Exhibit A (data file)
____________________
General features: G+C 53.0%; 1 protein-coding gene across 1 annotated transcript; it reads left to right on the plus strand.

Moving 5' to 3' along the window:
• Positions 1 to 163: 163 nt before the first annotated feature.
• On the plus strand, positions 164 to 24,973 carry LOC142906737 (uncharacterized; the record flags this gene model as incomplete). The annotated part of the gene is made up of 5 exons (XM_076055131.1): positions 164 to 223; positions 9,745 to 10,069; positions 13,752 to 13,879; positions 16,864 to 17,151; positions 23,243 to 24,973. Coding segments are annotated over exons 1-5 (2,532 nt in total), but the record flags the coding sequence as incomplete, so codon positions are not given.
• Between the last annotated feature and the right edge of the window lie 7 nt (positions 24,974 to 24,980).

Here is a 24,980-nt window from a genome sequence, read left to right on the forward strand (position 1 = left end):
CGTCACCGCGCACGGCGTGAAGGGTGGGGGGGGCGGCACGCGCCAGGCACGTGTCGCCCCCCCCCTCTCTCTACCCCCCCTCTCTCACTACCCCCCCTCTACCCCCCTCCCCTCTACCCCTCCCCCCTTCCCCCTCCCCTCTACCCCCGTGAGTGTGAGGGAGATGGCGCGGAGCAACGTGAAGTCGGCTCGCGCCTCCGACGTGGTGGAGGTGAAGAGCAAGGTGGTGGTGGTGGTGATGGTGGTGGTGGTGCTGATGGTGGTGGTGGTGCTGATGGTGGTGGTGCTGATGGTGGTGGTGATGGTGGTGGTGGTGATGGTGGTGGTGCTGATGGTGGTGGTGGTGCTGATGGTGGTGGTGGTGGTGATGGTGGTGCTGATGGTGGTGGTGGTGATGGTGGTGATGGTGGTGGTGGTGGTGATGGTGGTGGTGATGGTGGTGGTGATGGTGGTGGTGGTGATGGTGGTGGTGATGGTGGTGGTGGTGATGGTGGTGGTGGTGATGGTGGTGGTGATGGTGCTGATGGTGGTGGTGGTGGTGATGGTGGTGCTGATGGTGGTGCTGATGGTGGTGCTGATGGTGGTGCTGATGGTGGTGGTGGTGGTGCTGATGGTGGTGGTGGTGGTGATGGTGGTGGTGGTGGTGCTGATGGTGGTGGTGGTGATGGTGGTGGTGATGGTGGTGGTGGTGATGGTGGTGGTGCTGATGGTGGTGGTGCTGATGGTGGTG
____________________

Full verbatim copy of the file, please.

General features: G+C 53.0%; 1 protein-coding gene across 1 annotated transcript; it reads left to right on the plus strand.

Moving 5' to 3' along the window:
• Positions 1 to 163: 163 nt before the first annotated feature.
• On the plus strand, positions 164 to 24,973 carry LOC142906737 (uncharacterized; the record flags this gene model as incomplete). The annotated part of the gene is made up of 5 exons (XM_076055131.1): positions 164 to 223; positions 9,745 to 10,069; positions 13,752 to 13,879; positions 16,864 to 17,151; positions 23,243 to 24,973. Coding segments are annotated over exons 1-5 (2,532 nt in total), but the record flags the coding sequence as incomplete, so codon positions are not given.
• Between the last annotated feature and the right edge of the window lie 7 nt (positions 24,974 to 24,980).

Here is a 24,980-nt window from a genome sequence, read left to right on the forward strand (position 1 = left end):
CGTCACCGCGCACGGCGTGAAGGGTGGGGGGGGCGGCACGCGCCAGGCACGTGTCGCCCCCCCCCTCTCTCTACCCCCCCTCTCTCACTACCCCCCCTCTACCCCCCTCCCCTCTACCCCTCCCCCCTTCCCCCTCCCCTCTACCCCCGTGAGTGTGAGGGAGATGGCGCGGAGCAACGTGAAGTCGGCTCGCGCCTCCGACGTGGTGGAGGTGAAGAGCAAGGTGGTGGTGGTGGTGATGGTGGTGGTGGTGCTGATGGTGGTGGTGGTGCTGATGGTGGTGGTGCTGATGGTGGTGGTGATGGTGGTGGTGGTGATGGTGGTGGTGCTGATGGTGGTGGTGGTGCTGATGGTGGTGGTGGTGGTGATGGTGGTGCTGATGGTGGTGGTGGTGATGGTGGTGATGGTGGTGGTGGTGGTGATGGTGGTGGTGATGGTGGTGGTGATGGTGGTGGTGGTGATGGTGGTGGTGATGGTGGTGGTGGTGATGGTGGTGGTGGTGATGGTGGTGGTGATGGTGCTGATGGTGGTGGTGGTGGTGATGGTGGTGCTGATGGTGGTGCTGATGGTGGTGCTGATGGTGGTGCTGATGGTGGTGGTGGTGGTGCTGATGGTGGTGGTGGTGGTGATGGTGGTGGTGGTGGTGCTGATGGTGGTGGTGGTGATGGTGGTGGTGATGGTGGTGGTGGTGATGGTGGTGGTGCTGATGGTGGTGGTGCTGATGGTGGTG